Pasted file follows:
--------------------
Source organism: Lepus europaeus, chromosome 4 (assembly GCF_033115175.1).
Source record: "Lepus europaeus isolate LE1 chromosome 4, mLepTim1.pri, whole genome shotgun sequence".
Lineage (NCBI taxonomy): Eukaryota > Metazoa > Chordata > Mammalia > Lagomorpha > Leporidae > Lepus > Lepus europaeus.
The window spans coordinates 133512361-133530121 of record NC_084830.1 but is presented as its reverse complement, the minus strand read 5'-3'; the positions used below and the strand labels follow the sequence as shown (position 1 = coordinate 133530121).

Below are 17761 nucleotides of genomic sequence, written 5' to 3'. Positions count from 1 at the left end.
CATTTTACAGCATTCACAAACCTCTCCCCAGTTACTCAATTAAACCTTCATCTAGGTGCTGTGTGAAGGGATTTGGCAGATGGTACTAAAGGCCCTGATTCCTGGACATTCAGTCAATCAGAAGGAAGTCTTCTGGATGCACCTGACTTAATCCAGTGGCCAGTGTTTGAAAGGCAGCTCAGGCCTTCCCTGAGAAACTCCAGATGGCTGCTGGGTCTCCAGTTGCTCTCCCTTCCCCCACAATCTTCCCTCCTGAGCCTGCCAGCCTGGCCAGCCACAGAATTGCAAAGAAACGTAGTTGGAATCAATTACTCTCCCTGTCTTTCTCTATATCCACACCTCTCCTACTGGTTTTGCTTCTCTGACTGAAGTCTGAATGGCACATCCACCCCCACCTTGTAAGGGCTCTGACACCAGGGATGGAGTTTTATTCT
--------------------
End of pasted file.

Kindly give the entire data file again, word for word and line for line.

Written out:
Source organism: Lepus europaeus, chromosome 4 (assembly GCF_033115175.1).
Source record: "Lepus europaeus isolate LE1 chromosome 4, mLepTim1.pri, whole genome shotgun sequence".
Lineage (NCBI taxonomy): Eukaryota > Metazoa > Chordata > Mammalia > Lagomorpha > Leporidae > Lepus > Lepus europaeus.
The window spans coordinates 133512361-133530121 of record NC_084830.1 but is presented as its reverse complement, the minus strand read 5'-3'; the positions used below and the strand labels follow the sequence as shown (position 1 = coordinate 133530121).

Below are 17761 nucleotides of genomic sequence, written 5' to 3'. Positions count from 1 at the left end.
CATTTTACAGCATTCACAAACCTCTCCCCAGTTACTCAATTAAACCTTCATCTAGGTGCTGTGTGAAGGGATTTGGCAGATGGTACTAAAGGCCCTGATTCCTGGACATTCAGTCAATCAGAAGGAAGTCTTCTGGATGCACCTGACTTAATCCAGTGGCCAGTGTTTGAAAGGCAGCTCAGGCCTTCCCTGAGAAACTCCAGATGGCTGCTGGGTCTCCAGTTGCTCTCCCTTCCCCCACAATCTTCCCTCCTGAGCCTGCCAGCCTGGCCAGCCACAGAATTGCAAAGAAACGTAGTTGGAATCAATTACTCTCCCTGTCTTTCTCTATATCCACACCTCTCCTACTGGTTTTGCTTCTCTGACTGAAGTCTGAATGGCACATCCACCCCCACCTTGTAAGGGCTCTGACACCAGGGATGGAGTTTTATTCT